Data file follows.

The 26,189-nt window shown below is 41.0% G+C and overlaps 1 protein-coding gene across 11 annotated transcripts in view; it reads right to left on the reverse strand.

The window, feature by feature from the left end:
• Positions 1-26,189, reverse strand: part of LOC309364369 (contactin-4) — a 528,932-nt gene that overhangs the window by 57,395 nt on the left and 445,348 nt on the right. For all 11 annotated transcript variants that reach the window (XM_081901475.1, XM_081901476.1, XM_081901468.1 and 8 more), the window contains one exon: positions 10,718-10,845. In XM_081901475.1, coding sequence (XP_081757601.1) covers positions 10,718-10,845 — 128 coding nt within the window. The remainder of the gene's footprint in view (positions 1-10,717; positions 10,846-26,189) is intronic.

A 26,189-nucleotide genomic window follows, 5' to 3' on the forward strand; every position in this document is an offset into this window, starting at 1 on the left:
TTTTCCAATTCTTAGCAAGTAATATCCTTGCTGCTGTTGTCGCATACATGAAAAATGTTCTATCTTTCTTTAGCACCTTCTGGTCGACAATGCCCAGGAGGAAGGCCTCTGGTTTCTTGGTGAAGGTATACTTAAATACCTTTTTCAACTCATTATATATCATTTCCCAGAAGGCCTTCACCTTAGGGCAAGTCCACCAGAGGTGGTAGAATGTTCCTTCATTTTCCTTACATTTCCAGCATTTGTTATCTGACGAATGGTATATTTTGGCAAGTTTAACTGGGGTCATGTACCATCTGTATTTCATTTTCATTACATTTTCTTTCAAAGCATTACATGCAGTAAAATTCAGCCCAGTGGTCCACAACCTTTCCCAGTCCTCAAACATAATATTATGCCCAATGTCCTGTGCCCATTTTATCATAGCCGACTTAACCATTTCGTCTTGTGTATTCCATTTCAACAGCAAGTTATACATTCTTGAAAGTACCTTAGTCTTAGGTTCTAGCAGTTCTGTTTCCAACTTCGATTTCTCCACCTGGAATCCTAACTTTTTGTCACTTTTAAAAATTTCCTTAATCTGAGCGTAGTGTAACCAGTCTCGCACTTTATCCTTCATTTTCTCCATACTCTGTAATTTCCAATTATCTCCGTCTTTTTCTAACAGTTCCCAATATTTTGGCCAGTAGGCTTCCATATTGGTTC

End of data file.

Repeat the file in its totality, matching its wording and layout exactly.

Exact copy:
The 26,189-nt window shown below is 41.0% G+C and overlaps 1 protein-coding gene across 11 annotated transcripts in view; it reads right to left on the reverse strand.

The window, feature by feature from the left end:
• Positions 1-26,189, reverse strand: part of LOC309364369 (contactin-4) — a 528,932-nt gene that overhangs the window by 57,395 nt on the left and 445,348 nt on the right. For all 11 annotated transcript variants that reach the window (XM_081901475.1, XM_081901476.1, XM_081901468.1 and 8 more), the window contains one exon: positions 10,718-10,845. In XM_081901475.1, coding sequence (XP_081757601.1) covers positions 10,718-10,845 — 128 coding nt within the window. The remainder of the gene's footprint in view (positions 1-10,717; positions 10,846-26,189) is intronic.

A 26,189-nucleotide genomic window follows, 5' to 3' on the forward strand; every position in this document is an offset into this window, starting at 1 on the left:
TTTTCCAATTCTTAGCAAGTAATATCCTTGCTGCTGTTGTCGCATACATGAAAAATGTTCTATCTTTCTTTAGCACCTTCTGGTCGACAATGCCCAGGAGGAAGGCCTCTGGTTTCTTGGTGAAGGTATACTTAAATACCTTTTTCAACTCATTATATATCATTTCCCAGAAGGCCTTCACCTTAGGGCAAGTCCACCAGAGGTGGTAGAATGTTCCTTCATTTTCCTTACATTTCCAGCATTTGTTATCTGACGAATGGTATATTTTGGCAAGTTTAACTGGGGTCATGTACCATCTGTATTTCATTTTCATTACATTTTCTTTCAAAGCATTACATGCAGTAAAATTCAGCCCAGTGGTCCACAACCTTTCCCAGTCCTCAAACATAATATTATGCCCAATGTCCTGTGCCCATTTTATCATAGCCGACTTAACCATTTCGTCTTGTGTATTCCATTTCAACAGCAAGTTATACATTCTTGAAAGTACCTTAGTCTTAGGTTCTAGCAGTTCTGTTTCCAACTTCGATTTCTCCACCTGGAATCCTAACTTTTTGTCACTTTTAAAAATTTCCTTAATCTGAGCGTAGTGTAACCAGTCTCGCACTTTATCCTTCATTTTCTCCATACTCTGTAATTTCCAATTATCTCCGTCTTTTTCTAACAGTTCCCAATATTTTGGCCAGTAGGCTTCCATATTGGTTC